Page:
Dedication to the small press is, I think, admirable. If you are a writer, there is little or no pay for the writing you do, true enough. Yet even in professional publications there is little pay for what you do.
It was more the failure to realize much financial reward from professional magazines that nearly drove me out of science fiction, after writing quite a bit for those magazines in the early to middle 1990s. The low payment of the small press helped not at all -- but hardly worsened the situation. The small press never offered much promise, in terms of payment. I had been involved in the small press since the 1970s and knew what it was to write "for the love of it" -- for the testing of the spirit that it represented, for the challenge, and of course for the reward ... the reward, that is, of accomplishment.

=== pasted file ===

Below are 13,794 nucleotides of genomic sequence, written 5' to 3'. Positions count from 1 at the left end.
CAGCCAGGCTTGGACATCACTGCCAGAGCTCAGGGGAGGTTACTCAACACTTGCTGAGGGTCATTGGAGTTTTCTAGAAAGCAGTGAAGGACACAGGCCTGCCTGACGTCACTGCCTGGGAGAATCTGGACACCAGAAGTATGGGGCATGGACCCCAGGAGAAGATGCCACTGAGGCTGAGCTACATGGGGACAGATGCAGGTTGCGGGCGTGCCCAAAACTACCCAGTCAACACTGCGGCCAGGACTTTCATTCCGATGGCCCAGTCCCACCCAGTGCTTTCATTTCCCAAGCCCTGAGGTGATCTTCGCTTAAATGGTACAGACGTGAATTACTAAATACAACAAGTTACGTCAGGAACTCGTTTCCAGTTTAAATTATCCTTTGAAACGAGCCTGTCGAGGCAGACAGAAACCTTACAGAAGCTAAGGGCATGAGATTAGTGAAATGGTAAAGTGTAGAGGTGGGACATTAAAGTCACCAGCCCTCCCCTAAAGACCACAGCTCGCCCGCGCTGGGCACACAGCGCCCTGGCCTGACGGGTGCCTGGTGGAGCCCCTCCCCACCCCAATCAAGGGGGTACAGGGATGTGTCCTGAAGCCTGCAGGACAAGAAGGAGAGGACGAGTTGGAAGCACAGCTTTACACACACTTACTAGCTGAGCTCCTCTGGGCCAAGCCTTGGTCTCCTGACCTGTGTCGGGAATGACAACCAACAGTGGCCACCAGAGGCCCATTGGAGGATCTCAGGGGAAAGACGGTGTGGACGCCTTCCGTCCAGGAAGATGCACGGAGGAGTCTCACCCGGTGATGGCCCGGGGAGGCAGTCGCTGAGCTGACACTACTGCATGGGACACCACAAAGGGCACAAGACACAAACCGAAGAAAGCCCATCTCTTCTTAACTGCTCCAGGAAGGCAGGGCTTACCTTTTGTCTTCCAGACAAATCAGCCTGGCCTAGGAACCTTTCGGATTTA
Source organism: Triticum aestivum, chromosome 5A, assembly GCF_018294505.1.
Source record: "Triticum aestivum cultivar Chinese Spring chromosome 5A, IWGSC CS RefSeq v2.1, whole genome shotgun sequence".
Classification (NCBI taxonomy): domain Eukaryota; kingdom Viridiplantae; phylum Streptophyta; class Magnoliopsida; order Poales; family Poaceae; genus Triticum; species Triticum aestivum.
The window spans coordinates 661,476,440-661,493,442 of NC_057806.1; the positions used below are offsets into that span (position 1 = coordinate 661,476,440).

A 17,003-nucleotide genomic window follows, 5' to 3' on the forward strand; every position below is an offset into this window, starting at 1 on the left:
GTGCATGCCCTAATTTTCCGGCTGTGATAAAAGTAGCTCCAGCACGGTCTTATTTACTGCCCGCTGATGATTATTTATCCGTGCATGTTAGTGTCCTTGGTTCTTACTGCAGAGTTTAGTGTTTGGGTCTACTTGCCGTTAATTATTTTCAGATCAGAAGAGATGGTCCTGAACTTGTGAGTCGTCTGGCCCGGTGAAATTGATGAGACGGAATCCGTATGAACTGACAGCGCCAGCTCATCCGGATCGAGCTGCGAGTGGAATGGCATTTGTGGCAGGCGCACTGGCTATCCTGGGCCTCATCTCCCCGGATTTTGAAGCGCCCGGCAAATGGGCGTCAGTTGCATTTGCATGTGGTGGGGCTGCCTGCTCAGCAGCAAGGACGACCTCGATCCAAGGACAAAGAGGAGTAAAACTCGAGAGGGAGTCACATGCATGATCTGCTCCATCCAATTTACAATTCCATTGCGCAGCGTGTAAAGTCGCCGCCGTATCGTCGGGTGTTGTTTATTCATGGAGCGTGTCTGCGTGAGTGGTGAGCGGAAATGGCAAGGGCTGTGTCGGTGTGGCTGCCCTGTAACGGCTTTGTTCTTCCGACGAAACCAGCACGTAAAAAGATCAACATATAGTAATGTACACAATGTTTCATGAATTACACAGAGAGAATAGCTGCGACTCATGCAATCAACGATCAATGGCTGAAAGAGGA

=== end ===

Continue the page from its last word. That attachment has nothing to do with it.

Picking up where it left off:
In some ways small-press accomplishment is lasting in a way professional-press accomplishment often is not. It has a life that is sustained, oddly enough, by its very inconsequence; by its being positioned somewhat askew to the hustle-bustle currents of the mass-production marketplace; by its outsider status. Commercial books are pulped by the thousands -- perhaps by the tens and hundreds of thousands -- and if not pulped then are forgotten by the millions, if not by the tens and hundreds of millions. Commercial books rush headlong into the oblivion toward which small-press books creep with patient fortitude -- with a motion that often seems no motion at all, it is so slow.
The strange conundrum is that small-press books advance toward those double mystery doors of Success and Impact (even if they might be doors leading to Scant Success and Vanishingly Small Impact) so slowly that total oblivion has trouble overtaking them.